[Downclimbing a cliff band.]

[Vern finishes down climbing one of the larger cliff bands on our traverse. Photo by Steven Song.]

[Finally nearing the low point, looking ahead to Poplar Peak rising at right. ++]


It took a while to drop down to the lowest point between the two summits - at least a 200 meter vertical drop. We never knew if the next cliff band would turn us away, so it was nice to finally know that our route would probably go! We didn't know for sure the entire time, which made things a bit more exciting at least. The ascent of Poplar Peak from the low point was on loose and steep scree - I was feeling it at this point. When we finally topped out at the summit ridge I was surprised to see we'd done almost 1500 total metes of height gain between the two summits and the traverse! No wonder I was feeling it... The traverse along the west ridge to the twin summits of Poplar Peak was easy, with great views in every direction.


[Looking back at our descent route from Evangeline as we start up Poplar Peak.]

[Looking back at Evangeline - that upper cliff band looks nasty from here but it's only moderate scrambling.]

[The grunt up to Poplar Peak.]

[Looking back at the lovely Evangeline Peak and long traverse.]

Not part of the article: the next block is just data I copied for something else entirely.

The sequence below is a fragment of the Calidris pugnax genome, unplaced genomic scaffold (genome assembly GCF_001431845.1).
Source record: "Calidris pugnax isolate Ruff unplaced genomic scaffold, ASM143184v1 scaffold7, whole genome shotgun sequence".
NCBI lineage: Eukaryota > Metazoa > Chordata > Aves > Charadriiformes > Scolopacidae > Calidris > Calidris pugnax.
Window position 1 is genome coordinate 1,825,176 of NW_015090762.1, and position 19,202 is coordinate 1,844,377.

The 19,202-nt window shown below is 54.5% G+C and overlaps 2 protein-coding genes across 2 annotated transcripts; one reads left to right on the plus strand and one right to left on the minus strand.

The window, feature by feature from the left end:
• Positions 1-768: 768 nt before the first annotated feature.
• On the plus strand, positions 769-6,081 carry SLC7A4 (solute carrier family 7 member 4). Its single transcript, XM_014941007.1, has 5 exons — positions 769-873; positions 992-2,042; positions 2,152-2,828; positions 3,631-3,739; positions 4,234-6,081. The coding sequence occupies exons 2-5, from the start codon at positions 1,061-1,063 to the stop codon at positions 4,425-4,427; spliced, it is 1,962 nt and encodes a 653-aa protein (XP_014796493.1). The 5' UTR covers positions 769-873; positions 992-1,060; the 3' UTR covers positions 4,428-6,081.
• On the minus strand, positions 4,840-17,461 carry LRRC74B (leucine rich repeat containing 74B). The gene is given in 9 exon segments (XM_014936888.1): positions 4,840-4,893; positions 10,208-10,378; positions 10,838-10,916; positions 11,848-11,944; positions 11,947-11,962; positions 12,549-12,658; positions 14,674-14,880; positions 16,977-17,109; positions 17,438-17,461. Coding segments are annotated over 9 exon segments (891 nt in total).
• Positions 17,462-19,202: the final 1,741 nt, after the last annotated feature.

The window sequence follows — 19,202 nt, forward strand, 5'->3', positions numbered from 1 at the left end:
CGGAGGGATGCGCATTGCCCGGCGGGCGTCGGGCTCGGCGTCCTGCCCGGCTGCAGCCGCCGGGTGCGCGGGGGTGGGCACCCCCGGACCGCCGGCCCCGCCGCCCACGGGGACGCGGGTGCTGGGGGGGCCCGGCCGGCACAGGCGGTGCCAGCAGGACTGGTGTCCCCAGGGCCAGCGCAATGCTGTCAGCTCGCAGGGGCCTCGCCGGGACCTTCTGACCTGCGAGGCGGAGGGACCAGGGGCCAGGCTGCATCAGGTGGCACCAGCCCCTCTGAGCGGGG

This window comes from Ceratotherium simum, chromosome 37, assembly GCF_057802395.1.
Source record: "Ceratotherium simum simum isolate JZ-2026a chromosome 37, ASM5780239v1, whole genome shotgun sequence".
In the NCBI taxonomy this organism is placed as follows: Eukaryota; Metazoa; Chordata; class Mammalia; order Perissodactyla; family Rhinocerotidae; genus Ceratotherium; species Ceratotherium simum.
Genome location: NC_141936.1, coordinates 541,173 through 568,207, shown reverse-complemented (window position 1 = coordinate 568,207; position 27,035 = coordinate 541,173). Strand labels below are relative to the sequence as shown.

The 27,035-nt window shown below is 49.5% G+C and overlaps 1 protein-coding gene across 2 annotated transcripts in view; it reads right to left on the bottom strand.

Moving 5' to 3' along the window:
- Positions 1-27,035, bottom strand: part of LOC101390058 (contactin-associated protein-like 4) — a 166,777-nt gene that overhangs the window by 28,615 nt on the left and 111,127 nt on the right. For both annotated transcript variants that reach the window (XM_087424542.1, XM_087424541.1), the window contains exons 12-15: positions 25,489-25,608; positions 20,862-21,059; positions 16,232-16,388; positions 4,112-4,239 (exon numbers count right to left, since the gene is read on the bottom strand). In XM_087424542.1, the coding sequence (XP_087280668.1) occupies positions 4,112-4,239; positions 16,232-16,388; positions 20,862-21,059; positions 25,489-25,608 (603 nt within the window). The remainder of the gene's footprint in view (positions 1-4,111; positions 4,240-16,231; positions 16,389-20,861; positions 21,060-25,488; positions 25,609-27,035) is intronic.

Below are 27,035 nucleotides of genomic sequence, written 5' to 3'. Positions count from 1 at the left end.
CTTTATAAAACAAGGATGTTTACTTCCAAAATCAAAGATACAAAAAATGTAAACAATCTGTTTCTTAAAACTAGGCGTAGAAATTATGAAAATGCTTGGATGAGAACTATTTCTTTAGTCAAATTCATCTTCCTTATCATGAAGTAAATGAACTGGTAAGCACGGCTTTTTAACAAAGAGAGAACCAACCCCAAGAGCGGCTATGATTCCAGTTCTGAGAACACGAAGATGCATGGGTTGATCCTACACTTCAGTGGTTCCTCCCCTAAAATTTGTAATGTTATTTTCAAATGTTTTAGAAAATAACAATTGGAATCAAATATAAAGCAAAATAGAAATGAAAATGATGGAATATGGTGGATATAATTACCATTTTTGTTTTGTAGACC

[Looking ahead to the summit from the top-out on the ridge traverse. This is where we could continue to Eagle Mountain or go west to Poplar Peak.]

[Interesting terrain to the false summit.]

[A few more steps to the false summit.]

[Vern limps his way to the summit of Poplar Peak, the top-out false peak in the background.]

[Pano from the east summit of Poplar Peak looking north, east and south to Eagle Mountain on the far right. ++]

[Ben walks to the west summit of Poplar Peak. ++]

[Ben surveys the south, west and north views from the west summit of Poplar Peak. ++]

[Looking north at Evangeline Peak.]

[Warden Rock and the gap into BNP, along with deteriorating weather. Wapiti Mountain at right. Wapiti Mountain reminds me of Mount Wilson. I wonder if there's a shortcut route on it too? As it turns out, there is++]